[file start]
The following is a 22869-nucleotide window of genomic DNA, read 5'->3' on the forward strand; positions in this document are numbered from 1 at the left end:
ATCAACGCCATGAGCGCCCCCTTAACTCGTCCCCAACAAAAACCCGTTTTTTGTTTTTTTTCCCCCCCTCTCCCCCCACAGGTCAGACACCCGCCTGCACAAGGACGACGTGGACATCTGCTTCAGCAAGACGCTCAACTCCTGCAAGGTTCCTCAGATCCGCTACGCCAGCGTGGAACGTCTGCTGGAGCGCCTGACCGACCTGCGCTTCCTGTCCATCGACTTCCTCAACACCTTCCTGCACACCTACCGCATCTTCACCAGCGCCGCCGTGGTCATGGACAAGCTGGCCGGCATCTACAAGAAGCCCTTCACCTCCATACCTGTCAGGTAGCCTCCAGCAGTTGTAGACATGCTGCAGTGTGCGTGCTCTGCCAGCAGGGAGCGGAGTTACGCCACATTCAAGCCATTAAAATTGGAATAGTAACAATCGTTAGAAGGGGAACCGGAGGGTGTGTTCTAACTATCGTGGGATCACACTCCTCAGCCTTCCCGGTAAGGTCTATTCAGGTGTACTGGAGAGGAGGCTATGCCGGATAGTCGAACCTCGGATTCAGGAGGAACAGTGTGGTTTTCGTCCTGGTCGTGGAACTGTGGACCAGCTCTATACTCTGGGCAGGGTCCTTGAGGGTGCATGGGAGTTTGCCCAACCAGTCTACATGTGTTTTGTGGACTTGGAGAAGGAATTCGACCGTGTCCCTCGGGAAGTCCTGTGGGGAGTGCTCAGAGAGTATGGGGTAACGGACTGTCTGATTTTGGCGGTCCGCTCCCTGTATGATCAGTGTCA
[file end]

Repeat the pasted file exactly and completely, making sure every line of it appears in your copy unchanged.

The following is a 22869-nucleotide window of genomic DNA, read 5'->3' on the forward strand; positions in this document are numbered from 1 at the left end:
ATCAACGCCATGAGCGCCCCCTTAACTCGTCCCCAACAAAAACCCGTTTTTTGTTTTTTTTCCCCCCCTCTCCCCCCACAGGTCAGACACCCGCCTGCACAAGGACGACGTGGACATCTGCTTCAGCAAGACGCTCAACTCCTGCAAGGTTCCTCAGATCCGCTACGCCAGCGTGGAACGTCTGCTGGAGCGCCTGACCGACCTGCGCTTCCTGTCCATCGACTTCCTCAACACCTTCCTGCACACCTACCGCATCTTCACCAGCGCCGCCGTGGTCATGGACAAGCTGGCCGGCATCTACAAGAAGCCCTTCACCTCCATACCTGTCAGGTAGCCTCCAGCAGTTGTAGACATGCTGCAGTGTGCGTGCTCTGCCAGCAGGGAGCGGAGTTACGCCACATTCAAGCCATTAAAATTGGAATAGTAACAATCGTTAGAAGGGGAACCGGAGGGTGTGTTCTAACTATCGTGGGATCACACTCCTCAGCCTTCCCGGTAAGGTCTATTCAGGTGTACTGGAGAGGAGGCTATGCCGGATAGTCGAACCTCGGATTCAGGAGGAACAGTGTGGTTTTCGTCCTGGTCGTGGAACTGTGGACCAGCTCTATACTCTGGGCAGGGTCCTTGAGGGTGCATGGGAGTTTGCCCAACCAGTCTACATGTGTTTTGTGGACTTGGAGAAGGAATTCGACCGTGTCCCTCGGGAAGTCCTGTGGGGAGTGCTCAGAGAGTATGGGGTAACGGACTGTCTGATTTTGGCGGTCCGCTCCCTGTATGATCAGTGTCA